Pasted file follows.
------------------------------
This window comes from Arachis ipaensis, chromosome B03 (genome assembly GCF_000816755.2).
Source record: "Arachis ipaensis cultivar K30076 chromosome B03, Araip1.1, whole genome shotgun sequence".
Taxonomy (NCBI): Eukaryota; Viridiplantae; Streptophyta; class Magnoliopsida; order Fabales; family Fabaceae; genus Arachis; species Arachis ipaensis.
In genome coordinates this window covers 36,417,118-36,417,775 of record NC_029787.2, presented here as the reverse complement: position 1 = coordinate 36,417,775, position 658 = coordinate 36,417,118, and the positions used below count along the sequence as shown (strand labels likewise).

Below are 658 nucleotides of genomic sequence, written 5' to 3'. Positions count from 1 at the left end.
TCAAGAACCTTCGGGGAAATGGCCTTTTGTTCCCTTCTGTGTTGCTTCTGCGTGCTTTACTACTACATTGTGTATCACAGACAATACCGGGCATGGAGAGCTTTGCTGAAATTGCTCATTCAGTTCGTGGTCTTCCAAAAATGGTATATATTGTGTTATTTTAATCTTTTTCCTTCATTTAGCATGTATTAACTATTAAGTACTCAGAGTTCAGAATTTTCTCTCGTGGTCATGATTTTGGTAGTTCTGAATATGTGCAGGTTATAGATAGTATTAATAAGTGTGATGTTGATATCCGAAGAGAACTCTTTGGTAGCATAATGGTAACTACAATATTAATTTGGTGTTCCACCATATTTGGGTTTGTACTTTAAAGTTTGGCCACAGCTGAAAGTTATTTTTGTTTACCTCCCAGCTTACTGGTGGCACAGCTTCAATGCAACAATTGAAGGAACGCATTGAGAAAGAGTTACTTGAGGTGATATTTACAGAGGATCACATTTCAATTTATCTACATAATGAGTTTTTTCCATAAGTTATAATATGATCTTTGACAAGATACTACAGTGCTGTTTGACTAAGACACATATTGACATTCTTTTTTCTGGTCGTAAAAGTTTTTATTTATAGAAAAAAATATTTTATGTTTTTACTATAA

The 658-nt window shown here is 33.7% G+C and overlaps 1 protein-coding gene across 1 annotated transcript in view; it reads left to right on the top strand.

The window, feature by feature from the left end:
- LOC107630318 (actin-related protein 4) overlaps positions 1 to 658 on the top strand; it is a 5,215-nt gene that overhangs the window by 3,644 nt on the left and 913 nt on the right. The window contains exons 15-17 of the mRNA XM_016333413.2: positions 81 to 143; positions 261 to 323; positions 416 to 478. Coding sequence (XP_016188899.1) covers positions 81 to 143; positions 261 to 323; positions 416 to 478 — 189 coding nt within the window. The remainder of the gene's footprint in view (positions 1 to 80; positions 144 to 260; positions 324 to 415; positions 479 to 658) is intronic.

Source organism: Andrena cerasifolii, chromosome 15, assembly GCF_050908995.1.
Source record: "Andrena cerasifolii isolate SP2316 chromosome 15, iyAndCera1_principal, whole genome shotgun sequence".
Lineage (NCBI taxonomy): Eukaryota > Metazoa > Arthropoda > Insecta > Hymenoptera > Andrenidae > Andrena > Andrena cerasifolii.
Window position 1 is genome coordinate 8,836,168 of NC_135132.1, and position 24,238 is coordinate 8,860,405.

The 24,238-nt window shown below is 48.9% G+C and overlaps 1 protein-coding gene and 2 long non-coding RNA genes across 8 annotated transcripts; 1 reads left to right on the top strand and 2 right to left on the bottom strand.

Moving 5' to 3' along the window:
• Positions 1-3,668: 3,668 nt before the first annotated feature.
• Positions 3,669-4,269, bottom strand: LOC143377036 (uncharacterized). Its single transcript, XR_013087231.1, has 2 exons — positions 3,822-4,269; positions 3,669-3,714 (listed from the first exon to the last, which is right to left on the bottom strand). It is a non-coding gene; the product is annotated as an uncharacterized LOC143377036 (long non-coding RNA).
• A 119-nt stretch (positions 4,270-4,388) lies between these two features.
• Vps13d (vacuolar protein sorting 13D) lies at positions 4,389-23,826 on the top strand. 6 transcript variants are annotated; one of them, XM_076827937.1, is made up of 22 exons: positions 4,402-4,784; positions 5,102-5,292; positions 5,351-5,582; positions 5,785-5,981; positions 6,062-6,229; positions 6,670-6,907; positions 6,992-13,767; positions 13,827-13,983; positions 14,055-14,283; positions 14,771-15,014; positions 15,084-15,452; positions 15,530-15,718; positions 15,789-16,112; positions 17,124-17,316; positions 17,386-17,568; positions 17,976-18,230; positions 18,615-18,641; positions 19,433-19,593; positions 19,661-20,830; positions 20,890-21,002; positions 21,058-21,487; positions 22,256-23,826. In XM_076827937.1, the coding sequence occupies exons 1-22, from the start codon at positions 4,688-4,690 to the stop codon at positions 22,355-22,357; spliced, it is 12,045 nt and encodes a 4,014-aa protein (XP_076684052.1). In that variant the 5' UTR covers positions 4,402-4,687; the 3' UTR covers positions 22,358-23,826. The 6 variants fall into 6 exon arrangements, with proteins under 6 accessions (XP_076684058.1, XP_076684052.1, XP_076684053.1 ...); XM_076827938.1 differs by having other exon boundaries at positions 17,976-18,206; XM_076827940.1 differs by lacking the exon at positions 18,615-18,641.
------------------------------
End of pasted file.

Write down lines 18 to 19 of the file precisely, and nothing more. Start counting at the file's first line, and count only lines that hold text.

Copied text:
• A 119-nt stretch (positions 4,270-4,388) lies between these two features.
• Vps13d (vacuolar protein sorting 13D) lies at positions 4,389-23,826 on the top strand. 6 transcript variants are annotated; one of them, XM_076827937.1, is made up of 22 exons: positions 4,402-4,784; positions 5,102-5,292; positions 5,351-5,582; positions 5,785-5,981; positions 6,062-6,229; positions 6,670-6,907; positions 6,992-13,767; positions 13,827-13,983; positions 14,055-14,283; positions 14,771-15,014; positions 15,084-15,452; positions 15,530-15,718; positions 15,789-16,112; positions 17,124-17,316; positions 17,386-17,568; positions 17,976-18,230; positions 18,615-18,641; positions 19,433-19,593; positions 19,661-20,830; positions 20,890-21,002; positions 21,058-21,487; positions 22,256-23,826. In XM_076827937.1, the coding sequence occupies exons 1-22, from the start codon at positions 4,688-4,690 to the stop codon at positions 22,355-22,357; spliced, it is 12,045 nt and encodes a 4,014-aa protein (XP_076684052.1). In that variant the 5' UTR covers positions 4,402-4,687; the 3' UTR covers positions 22,358-23,826. The 6 variants fall into 6 exon arrangements, with proteins under 6 accessions (XP_076684058.1, XP_076684052.1, XP_076684053.1 ...); XM_076827938.1 differs by having other exon boundaries at positions 17,976-18,206; XM_076827940.1 differs by lacking the exon at positions 18,615-18,641.